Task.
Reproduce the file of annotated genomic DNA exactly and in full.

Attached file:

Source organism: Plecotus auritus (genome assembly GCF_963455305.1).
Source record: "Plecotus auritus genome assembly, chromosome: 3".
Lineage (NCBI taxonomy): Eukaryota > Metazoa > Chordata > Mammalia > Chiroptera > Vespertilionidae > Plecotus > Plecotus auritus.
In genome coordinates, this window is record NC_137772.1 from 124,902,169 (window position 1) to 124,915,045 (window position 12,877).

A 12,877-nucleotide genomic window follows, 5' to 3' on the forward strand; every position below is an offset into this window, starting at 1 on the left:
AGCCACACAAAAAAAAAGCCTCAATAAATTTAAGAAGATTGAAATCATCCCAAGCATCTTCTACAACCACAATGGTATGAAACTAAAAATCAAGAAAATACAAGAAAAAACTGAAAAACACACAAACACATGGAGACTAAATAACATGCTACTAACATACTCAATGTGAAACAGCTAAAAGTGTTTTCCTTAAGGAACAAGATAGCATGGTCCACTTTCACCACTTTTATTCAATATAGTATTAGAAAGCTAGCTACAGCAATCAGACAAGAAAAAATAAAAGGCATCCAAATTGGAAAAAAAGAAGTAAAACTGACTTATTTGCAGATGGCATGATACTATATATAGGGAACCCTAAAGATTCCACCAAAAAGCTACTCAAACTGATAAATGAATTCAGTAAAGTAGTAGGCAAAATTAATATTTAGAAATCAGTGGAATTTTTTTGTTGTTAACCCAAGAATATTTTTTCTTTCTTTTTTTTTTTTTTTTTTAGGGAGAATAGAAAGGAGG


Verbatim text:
Source organism: Plecotus auritus (genome assembly GCF_963455305.1).
Source record: "Plecotus auritus genome assembly, chromosome: 3".
Lineage (NCBI taxonomy): Eukaryota > Metazoa > Chordata > Mammalia > Chiroptera > Vespertilionidae > Plecotus > Plecotus auritus.
In genome coordinates, this window is record NC_137772.1 from 124,902,169 (window position 1) to 124,915,045 (window position 12,877).

A 12,877-nucleotide genomic window follows, 5' to 3' on the forward strand; every position below is an offset into this window, starting at 1 on the left:
AGCCACACAAAAAAAAAGCCTCAATAAATTTAAGAAGATTGAAATCATCCCAAGCATCTTCTACAACCACAATGGTATGAAACTAAAAATCAAGAAAATACAAGAAAAAACTGAAAAACACACAAACACATGGAGACTAAATAACATGCTACTAACATACTCAATGTGAAACAGCTAAAAGTGTTTTCCTTAAGGAACAAGATAGCATGGTCCACTTTCACCACTTTTATTCAATATAGTATTAGAAAGCTAGCTACAGCAATCAGACAAGAAAAAATAAAAGGCATCCAAATTGGAAAAAAAGAAGTAAAACTGACTTATTTGCAGATGGCATGATACTATATATAGGGAACCCTAAAGATTCCACCAAAAAGCTACTCAAACTGATAAATGAATTCAGTAAAGTAGTAGGCAAAATTAATATTTAGAAATCAGTGGAATTTTTTTGTTGTTAACCCAAGAATATTTTTTCTTTCTTTTTTTTTTTTTTTTTTAGGGAGAATAGAAAGGAGG